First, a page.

VMWare PowerCLI Guide: How to Install and Use?

PowerCLI for VMware vSphere is an incredibly powerful tool based on Microsoft PowerShell. PowerCLI allows you to centrally manage the ESXi and vCenter servers from the command line and allows to perform up to 98% of virtual infrastructure routine management tasks without GUI. Using the utility PowerCLI it is possible to create scripts, monitor the state of virtual machines, storages, networks, users and automate a number of processes.

PowerCLI includes more than 1900 cmdlets to manage the VMware cloud and virtual infrastructure: vSphere, vSAN, vRealize Operations Manager, vCloud Director, Site Recovery Manager, Horizon and vCloud Air. When executing cmdlets, the API is invoked on the specified ESXi server or vCenter server and performs operations on this remote server.

PowerCLI can be installed on computers with Microsoft Windows 7/Windows Server 2008 R2 and higher, Ubuntu.

You can download the latest version of VMware PowerCLI 6.5 from the VMWare website (registration is required).


Installing VMWare PowerCLI does not require any special comments – just click Next button.

vsphere powercli

If you don’t want to install a thick PowerCLI client, you can install the VMware.PowerCLI module from the Internet using the following PowerShell command:

Install-Module -Name VMware.PowerCLI -AllowClobber -Force

To start the PowerCLI console, simply launch the VMWare VSphere PowerCLI shortcut as administrator.

vmware powercli

To display a list of available commands in the PowerCLI console, type:


vsphere powercli tool

You can get the list of commands for virtual machines in the way like this:

Get-Command *vm

For help with the assignment and showing solutions on how to use this or that PowerCLI cmdlet, you can use the help (Get-Help) command, for example:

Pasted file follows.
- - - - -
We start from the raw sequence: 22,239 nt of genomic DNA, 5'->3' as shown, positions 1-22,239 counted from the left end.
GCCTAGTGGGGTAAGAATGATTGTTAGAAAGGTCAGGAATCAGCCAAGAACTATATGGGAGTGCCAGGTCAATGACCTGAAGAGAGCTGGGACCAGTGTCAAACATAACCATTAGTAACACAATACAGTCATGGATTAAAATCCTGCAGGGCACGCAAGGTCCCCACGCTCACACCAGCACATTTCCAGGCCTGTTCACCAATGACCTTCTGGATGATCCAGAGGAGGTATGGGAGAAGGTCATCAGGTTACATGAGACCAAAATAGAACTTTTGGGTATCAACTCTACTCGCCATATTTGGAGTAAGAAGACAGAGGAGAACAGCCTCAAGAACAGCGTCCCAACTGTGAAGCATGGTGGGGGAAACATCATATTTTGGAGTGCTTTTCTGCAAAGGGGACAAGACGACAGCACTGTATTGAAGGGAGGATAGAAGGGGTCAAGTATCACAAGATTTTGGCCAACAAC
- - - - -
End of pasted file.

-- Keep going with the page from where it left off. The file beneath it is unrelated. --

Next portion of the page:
help Connect–VIServer –Full

help Connect–VIServer –Examples

To start managing a virtual infrastructure, you need to connect to vCenter Server or a specific ESXi server. To do this, use the Connect-VIServer command. The connection command can look like this:

Connect-VIServer vsphere6 -User corp\admin -Password VMware1!

powercli tool

To get a list of virtual machines that are registered on your server, run the following command:


You can display only the powered on VMs:

Get-VM | Where {$_.Powerstate -eq “PoweredOn”} | Select Name, VMHost, NumCPU, MemoryMB| ft

vmware powercli tool

The list of virtual machines can be exported to the CSV, XML or HTML file using pipline and Export-Csv, ConvertTo-Xml, ConvertTo-Html cmdlets.

Note. PowerCLI works in read-only mode with the ESXi Free Hypervisor (a free license). This means that you can use it to view some properties and values, but you can’t change them.

You can list the snapshots for a particular VM like this:

Get-VM| Get-Snapshot| Format-List

To perform VMotion and move the running VM to another host, use the Move-VM command. For example, you want to move all VMs from the esxi1 host to the esxi2:

Get-VMHost esxi1|Get-Vm| Move-VM –Destination (Get-VMHost esxi2)

To create a new virtual machine, use the New-VM cmdlet:

New-VM –Name VMname1 -VMHost esxi1 –ResourcePool Production –DiskGB 20 –DiskStorageFormat Thin –Datastore MSAVMFS1

You can use the PowerCLI cmdlets to interact with the guest operating system, but VMware Tools must be installed on it. You can update VMware Tools like this:

Get-VMGuest VMname1 | Update-Tools

To copy a specific file to all VMs, run the following command:

Get-VM | Copy-VMGuestFile -Source c:\ps\script1.vbs -Destination c:\ps\ -GuestToLocal -HostUser root -HostPassword P@ssw0rd -GuestUser administrator -GuestPassword P@ssw0rd1

Using the Invoke-VMS cmdlet, you can run a script in the guest OS:

$script = '"%programfiles%\Common Files\Microsoft Shared\MSInfo\msinfo32.exe" /report "%tmp%\inforeport"'

Invoke-VMScript -ScriptText $script -VM VMname1 -HostCredential $hostCredential -GuestCredential $guestCredential -ScriptType Bat

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